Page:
What Pakistani dramas can learn from Pyare Afzal

Published: February 22, 2015
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Pakistani dramas can be seen reinforcing patriarchal values where women have to submit to men without any hesitation.

The recent drama, Pyare Afzal, highlights the crisis of masculinity. PHOTO: PYARE AFZAL FACEBOOK PAGE Pakistani dramas can be seen reinforcing patriarchal values where women have to submit to men without any hesitation.

Pakistani dramas are famous for their practical take on people’s everyday life and its complexities rather than an empty glamorous portrayal. This is why they have gained massive popularity in our homeland as well as across the border.

Pakistani dramas have succeeded in portraying family life in Pakistan quite aptly except recently, these dramas have been revolving around marriage and family politics.

A helpless daughter-in-law, a heartless mother-in-law and an obedient son:

With these three characters, a Pakistani drama can possess reasonable viewership. A number of additional characters can also be included to add more mirch masala, but these three are the main protagonists.

A helpless daughter-in-law, who comes from a middle-class family, is modest, obedient and an introvert and almost all the important decisions of her life are taken by others. She is accepted only when she does what others tell her to.

Her situation is further exploited by a tyrannical woman – the mother-in-law – who does not have any sympathies for her. The obedient son always takes the mother’s side and cannot help his wife even if he knows that she is innocent.

Spice up the serial with daughter-in -law versus evil mother-in-law

The protagonist in Pakistani dramas is usually trapped in a vicious cycle of power in which she has to encounter a powerful and intimidating woman – her saas (mother-in-law). The saas was once a powerless bahu (daughter-in-law) herself and is now reproducing what she went through.

In this active and passive fight for power of theirs, the winner is usually the mother-in-law because she deserves more respect, and has more power and reliability due to her years of struggle. The struggle between the two continues throughout the serial where the saas woman emerges as the winner in the last episode. 

You cannot resist or rebel because you are a ‘role model’!

Pakistani dramas can be seen reinforcing patriarchal values where women have to submit to men without any hesitation.

The hardships a young married woman experiences are eventually overcome by the influence and control she will have over her own bahu – a phenomenon known as the cycle of power. Every family is a victim of this vicious cycle, as is depicted in every Pakistani drama.

The ideal woman is one who, despite going through various levels of exploitation, does not complain at all and patiently tolerates whatever comes her way. Not to mention her dignity that is also lost somewhere in the madness that is the family drama. Almost all of the female protagonists in Pakistani dramas have experienced a similar situation and do not end up triumphant up until the last episode.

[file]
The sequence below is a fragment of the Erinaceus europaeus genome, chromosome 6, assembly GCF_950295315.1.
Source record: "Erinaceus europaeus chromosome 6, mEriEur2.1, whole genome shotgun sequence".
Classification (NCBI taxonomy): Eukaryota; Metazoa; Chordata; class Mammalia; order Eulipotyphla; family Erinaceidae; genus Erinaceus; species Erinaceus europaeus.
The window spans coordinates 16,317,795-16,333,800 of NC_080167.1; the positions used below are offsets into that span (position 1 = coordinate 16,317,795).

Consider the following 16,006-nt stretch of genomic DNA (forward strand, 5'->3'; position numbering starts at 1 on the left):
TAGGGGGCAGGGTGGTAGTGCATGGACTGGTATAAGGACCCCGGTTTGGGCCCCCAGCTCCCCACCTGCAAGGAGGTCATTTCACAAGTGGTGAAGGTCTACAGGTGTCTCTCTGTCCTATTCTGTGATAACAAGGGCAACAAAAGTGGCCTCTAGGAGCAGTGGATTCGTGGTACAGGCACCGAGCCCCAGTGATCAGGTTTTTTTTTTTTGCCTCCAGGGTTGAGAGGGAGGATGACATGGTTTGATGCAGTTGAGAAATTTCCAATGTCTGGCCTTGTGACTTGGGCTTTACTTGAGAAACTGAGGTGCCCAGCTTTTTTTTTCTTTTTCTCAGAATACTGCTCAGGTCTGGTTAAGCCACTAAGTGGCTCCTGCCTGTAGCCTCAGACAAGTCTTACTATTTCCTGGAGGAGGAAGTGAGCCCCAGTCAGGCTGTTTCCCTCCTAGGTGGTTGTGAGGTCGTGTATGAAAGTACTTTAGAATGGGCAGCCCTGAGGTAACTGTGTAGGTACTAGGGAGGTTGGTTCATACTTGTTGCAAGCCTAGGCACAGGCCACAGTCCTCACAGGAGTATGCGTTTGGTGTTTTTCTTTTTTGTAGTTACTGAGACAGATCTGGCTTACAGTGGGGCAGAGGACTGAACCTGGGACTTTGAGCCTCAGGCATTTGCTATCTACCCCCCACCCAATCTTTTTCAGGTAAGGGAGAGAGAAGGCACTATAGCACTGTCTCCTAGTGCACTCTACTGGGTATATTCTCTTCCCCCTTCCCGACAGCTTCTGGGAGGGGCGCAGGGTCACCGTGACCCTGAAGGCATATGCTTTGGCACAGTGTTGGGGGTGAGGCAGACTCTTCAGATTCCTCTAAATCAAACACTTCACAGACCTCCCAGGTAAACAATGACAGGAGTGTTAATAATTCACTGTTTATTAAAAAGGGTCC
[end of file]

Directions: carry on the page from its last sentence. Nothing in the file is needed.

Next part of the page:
The main loophole evident in current Pakistani dramas revolves around the concept of marriage which ultimately leads to the perfect setting for a battleground scenario amongst women in an extended family. This backdrop only targets a female audience.

The other important aspect of the family is that men are either ignored or given lesser priority than women. On one hand, a woman’s position in relation to the patriarchal structure is represented, while on the other, the main element of that structure – men – are usually side-lined.

Regardless of the economic crisis that has created many social problems for men, eventually leading to a masculinity crisis where men now find it difficult to perform their duties as the sole breadwinner, the main focus of Pakistani dramas still remains to be household politics.

The recent drama, Pyare Afzal, highlighted the aforementioned crisis of masculinity. The drama not only catered to all audiences, regardless of sex and gender, but also managed to represent a dynamic picture of our society showcasing class differences and issues of unemployment and crime.

Similarly, Pakistani dramas need to cater to people according to their gender and age group and move onto shedding light onto issues other than family feuds, marriage and divorce. For example, women’s status outside the family circle has been neglected, including other social evils such as poverty, illiteracy, and harassment.

Family politics is not the root cause of all evils in a Pakistani society. We are living in the 21st century and it is high time that writers explore different topics and highlight social issues that can, in turn, help educate and entertain our masses at the same.

Nadia Agha

Nadia Agha

Nadia Agha is an academic from Shah Abdul Latif University (SALU) Khairpur and currently pursuing her PhD in Women's Studies from The University of York. England. She tweets @AghaNadia

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